Charles A. Ray, U.S. Ambassador to Zimbabwe, has learned the value of social media in helping him perform his job.
Never mind the fact that Ray could be speaking to the Internet and say, whimsically, “I remember when you were born.” He’s come up with innovative ways to connect with an digitally-savvy generation of young Zimbabweans, who are increasingly active on the internet via 3G-enabled mobile phones. After all, the core elements of his position are the same as many jobs in social media: outreach, engagement and promotion.
When the ruling ZANU-PF party blocked the U.S. Embassy from conducting a meeting with local young adults living outside the capital Harare, Ray took the meetings digital. By switching to Facebook as a means of hosting the meeting, he believes he got a bigger audience than if the meetings had been conducted offline.
The Ambassador also encourages Zimbabweans to write on the Embassy’s Facebook page and to tweet him directly, so that he may respond to any questions they have.
“I answer their questions and sometimes ask my own; but, more importantly, I engage them in conversation and I listen to what they have to say,” writes Ray. “The fact that young Zimbabweans are seeking us out at the rate of 25-40 new followers per day is testament to the effectiveness of this method of communication.”
Those are impressive numbers for a country with only about 10% of its total population having regular access to the Internet. However, that percentage has doubled since 2004 as wireless networks become more prevalent throughout Africa, thanks to their comparatively low cost compared to a cable network.
Ray has created an online community where locals can receive direct answers from a top American official. That dialogue has contributed to a greater understanding of one another. Young Zimbabweans have gained a greater understanding of the Embassy’s role and of the United States, while Ray and his staff staff have better learned about the needs and concerns of the people they serve.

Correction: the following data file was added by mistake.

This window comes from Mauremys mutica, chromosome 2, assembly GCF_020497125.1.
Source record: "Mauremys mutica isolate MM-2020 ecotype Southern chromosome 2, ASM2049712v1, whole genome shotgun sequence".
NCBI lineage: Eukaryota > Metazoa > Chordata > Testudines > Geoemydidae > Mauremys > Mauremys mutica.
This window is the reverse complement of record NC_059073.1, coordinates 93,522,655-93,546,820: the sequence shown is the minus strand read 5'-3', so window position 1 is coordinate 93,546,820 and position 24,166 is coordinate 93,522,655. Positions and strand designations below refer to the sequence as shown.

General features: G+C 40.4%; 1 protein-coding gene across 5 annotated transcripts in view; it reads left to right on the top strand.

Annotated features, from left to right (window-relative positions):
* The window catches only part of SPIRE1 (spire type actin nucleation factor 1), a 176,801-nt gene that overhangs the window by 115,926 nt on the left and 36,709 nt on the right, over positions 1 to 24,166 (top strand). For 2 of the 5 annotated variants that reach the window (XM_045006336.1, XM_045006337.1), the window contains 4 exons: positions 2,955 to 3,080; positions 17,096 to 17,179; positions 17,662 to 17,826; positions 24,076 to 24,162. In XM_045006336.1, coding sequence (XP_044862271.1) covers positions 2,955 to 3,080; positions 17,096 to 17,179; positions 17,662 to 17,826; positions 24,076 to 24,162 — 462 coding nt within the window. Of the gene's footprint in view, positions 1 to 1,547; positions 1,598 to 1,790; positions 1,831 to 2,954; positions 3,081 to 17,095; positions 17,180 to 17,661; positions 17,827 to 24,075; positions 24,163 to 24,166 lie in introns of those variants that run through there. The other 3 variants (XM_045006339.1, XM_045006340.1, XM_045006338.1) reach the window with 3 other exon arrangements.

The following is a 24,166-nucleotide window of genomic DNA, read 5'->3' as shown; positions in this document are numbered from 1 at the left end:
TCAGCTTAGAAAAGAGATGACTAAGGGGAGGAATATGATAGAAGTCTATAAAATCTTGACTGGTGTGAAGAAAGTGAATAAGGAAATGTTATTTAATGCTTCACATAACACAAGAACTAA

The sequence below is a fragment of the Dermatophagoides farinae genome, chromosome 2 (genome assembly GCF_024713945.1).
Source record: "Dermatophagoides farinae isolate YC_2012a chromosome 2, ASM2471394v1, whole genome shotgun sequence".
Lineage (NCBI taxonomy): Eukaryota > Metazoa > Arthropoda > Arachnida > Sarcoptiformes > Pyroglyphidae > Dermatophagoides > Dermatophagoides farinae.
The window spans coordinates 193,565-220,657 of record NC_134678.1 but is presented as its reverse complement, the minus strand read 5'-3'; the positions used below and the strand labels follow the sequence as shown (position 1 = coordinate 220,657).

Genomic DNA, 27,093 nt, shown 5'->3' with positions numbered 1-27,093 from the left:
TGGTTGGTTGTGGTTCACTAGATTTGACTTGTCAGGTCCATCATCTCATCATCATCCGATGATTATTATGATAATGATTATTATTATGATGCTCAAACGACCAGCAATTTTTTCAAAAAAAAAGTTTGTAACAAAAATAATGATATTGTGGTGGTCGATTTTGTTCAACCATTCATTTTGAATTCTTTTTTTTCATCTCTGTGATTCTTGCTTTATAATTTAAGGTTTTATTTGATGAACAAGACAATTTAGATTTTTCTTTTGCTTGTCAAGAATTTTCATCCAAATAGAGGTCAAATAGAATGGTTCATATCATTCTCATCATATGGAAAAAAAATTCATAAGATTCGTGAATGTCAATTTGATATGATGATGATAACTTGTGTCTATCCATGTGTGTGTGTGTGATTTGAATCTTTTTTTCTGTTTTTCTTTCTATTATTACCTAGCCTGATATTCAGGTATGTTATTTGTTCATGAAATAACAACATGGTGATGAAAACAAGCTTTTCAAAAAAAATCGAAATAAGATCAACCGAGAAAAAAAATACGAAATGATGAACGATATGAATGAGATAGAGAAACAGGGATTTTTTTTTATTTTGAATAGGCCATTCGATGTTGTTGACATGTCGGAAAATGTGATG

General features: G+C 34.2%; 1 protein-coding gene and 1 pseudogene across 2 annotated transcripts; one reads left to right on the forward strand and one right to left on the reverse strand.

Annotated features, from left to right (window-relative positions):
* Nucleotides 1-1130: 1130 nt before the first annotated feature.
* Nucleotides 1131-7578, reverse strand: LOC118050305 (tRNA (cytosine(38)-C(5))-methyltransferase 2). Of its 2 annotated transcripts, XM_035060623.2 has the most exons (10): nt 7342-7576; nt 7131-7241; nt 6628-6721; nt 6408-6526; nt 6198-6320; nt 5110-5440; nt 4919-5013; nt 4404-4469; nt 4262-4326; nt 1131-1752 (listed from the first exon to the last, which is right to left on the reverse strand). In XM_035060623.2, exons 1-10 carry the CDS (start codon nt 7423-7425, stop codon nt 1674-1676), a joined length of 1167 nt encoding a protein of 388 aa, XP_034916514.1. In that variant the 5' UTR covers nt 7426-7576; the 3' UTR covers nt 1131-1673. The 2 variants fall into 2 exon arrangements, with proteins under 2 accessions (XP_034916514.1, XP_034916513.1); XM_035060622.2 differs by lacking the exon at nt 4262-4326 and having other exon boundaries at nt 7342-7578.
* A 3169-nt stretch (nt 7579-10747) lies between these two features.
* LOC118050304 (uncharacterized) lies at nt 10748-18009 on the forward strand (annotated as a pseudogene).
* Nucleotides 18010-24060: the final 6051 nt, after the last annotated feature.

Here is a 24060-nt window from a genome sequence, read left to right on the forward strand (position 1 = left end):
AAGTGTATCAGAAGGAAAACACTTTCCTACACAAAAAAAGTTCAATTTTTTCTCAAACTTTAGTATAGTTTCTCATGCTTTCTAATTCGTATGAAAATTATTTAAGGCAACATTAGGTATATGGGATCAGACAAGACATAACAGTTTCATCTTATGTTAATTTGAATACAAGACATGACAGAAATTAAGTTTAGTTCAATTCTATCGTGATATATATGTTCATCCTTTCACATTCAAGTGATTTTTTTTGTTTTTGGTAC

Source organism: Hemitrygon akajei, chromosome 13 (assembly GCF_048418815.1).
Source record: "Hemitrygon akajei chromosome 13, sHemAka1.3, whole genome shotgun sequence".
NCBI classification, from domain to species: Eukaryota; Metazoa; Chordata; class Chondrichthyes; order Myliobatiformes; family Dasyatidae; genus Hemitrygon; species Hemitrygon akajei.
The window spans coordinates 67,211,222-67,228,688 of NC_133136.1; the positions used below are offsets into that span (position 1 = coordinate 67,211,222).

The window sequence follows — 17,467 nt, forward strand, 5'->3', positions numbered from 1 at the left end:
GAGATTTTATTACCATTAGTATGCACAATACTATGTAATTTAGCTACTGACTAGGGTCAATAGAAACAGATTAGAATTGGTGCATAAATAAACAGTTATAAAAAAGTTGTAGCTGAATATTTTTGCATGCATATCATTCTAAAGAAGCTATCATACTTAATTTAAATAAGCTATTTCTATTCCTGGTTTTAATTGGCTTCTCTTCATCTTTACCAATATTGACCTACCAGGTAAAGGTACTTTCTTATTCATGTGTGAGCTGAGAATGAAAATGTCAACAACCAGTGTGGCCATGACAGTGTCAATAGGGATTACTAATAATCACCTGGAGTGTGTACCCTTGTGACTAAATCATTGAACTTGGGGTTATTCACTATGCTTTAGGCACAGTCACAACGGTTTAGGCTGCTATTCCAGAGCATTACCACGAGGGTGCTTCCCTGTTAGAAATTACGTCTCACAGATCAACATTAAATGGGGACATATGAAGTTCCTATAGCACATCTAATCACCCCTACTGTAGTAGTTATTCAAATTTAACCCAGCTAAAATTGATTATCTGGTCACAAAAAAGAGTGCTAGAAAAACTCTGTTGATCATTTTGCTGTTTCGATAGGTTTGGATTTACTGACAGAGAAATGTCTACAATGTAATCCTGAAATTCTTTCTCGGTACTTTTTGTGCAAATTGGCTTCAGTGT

According to Ray, many of the Zimbabweans who connect with the Embassy digitally are younger citizens who are “often ignored.” Giving them the means to express themselves and engage in a two-way dialogue empowers them and makes them more confident in their own voice and their own ideals.
This is vital to the work of an Ambassador in a country with such a tight grip on free speech and civic life.
By circumventing the ruling party’s restrictions on his physical movement and opening an authentic, two-way dialogue online, Ambassador Ray has given us another means by which social media can connect people and ideas. He, and other digitally-empowered statesmen, have developed a new tool in the diplomat’s supply. International Relations is increasingly happening online, changing the way soft power diplomacy is carried out.
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